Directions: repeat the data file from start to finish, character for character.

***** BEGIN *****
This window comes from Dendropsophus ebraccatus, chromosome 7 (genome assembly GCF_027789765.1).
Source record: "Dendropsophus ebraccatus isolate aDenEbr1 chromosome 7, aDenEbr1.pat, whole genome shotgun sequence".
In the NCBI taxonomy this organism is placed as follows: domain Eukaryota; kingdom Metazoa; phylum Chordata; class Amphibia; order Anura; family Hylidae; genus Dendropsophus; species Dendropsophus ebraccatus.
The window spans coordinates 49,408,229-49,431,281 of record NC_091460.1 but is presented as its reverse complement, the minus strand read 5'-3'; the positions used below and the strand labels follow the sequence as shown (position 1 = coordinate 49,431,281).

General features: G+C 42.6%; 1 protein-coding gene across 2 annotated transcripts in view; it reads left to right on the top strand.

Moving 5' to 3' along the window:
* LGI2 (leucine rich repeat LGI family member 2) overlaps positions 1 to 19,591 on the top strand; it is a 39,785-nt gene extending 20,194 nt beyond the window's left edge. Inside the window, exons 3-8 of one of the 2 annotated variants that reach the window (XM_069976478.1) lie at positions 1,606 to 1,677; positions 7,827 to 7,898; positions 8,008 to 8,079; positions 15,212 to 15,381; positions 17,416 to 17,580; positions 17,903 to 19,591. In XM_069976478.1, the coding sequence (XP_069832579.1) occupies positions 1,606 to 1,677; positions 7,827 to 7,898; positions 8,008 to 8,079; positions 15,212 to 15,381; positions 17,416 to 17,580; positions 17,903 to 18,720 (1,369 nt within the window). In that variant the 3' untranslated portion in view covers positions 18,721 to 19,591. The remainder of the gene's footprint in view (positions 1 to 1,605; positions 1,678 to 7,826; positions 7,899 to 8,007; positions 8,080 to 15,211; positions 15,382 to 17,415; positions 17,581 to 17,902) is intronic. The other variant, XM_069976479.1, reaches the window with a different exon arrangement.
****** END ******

This window comes from Dendropsophus ebraccatus, chromosome 7 (genome assembly GCF_027789765.1).
Source record: "Dendropsophus ebraccatus isolate aDenEbr1 chromosome 7, aDenEbr1.pat, whole genome shotgun sequence".
In the NCBI taxonomy this organism is placed as follows: domain Eukaryota; kingdom Metazoa; phylum Chordata; class Amphibia; order Anura; family Hylidae; genus Dendropsophus; species Dendropsophus ebraccatus.
The window spans coordinates 49,408,229-49,431,281 of record NC_091460.1 but is presented as its reverse complement, the minus strand read 5'-3'; the positions used below and the strand labels follow the sequence as shown (position 1 = coordinate 49,431,281).

General features: G+C 42.6%; 1 protein-coding gene across 2 annotated transcripts in view; it reads left to right on the top strand.

Moving 5' to 3' along the window:
* LGI2 (leucine rich repeat LGI family member 2) overlaps positions 1 to 19,591 on the top strand; it is a 39,785-nt gene extending 20,194 nt beyond the window's left edge. Inside the window, exons 3-8 of one of the 2 annotated variants that reach the window (XM_069976478.1) lie at positions 1,606 to 1,677; positions 7,827 to 7,898; positions 8,008 to 8,079; positions 15,212 to 15,381; positions 17,416 to 17,580; positions 17,903 to 19,591. In XM_069976478.1, the coding sequence (XP_069832579.1) occupies positions 1,606 to 1,677; positions 7,827 to 7,898; positions 8,008 to 8,079; positions 15,212 to 15,381; positions 17,416 to 17,580; positions 17,903 to 18,720 (1,369 nt within the window). In that variant the 3' untranslated portion in view covers positions 18,721 to 19,591. The remainder of the gene's footprint in view (positions 1 to 1,605; positions 1,678 to 7,826; positions 7,899 to 8,007; positions 8,080 to 15,211; positions 15,382 to 17,415; positions 17,581 to 17,902) is intronic. The other variant, XM_069976479.1, reaches the window with a different exon arrangement.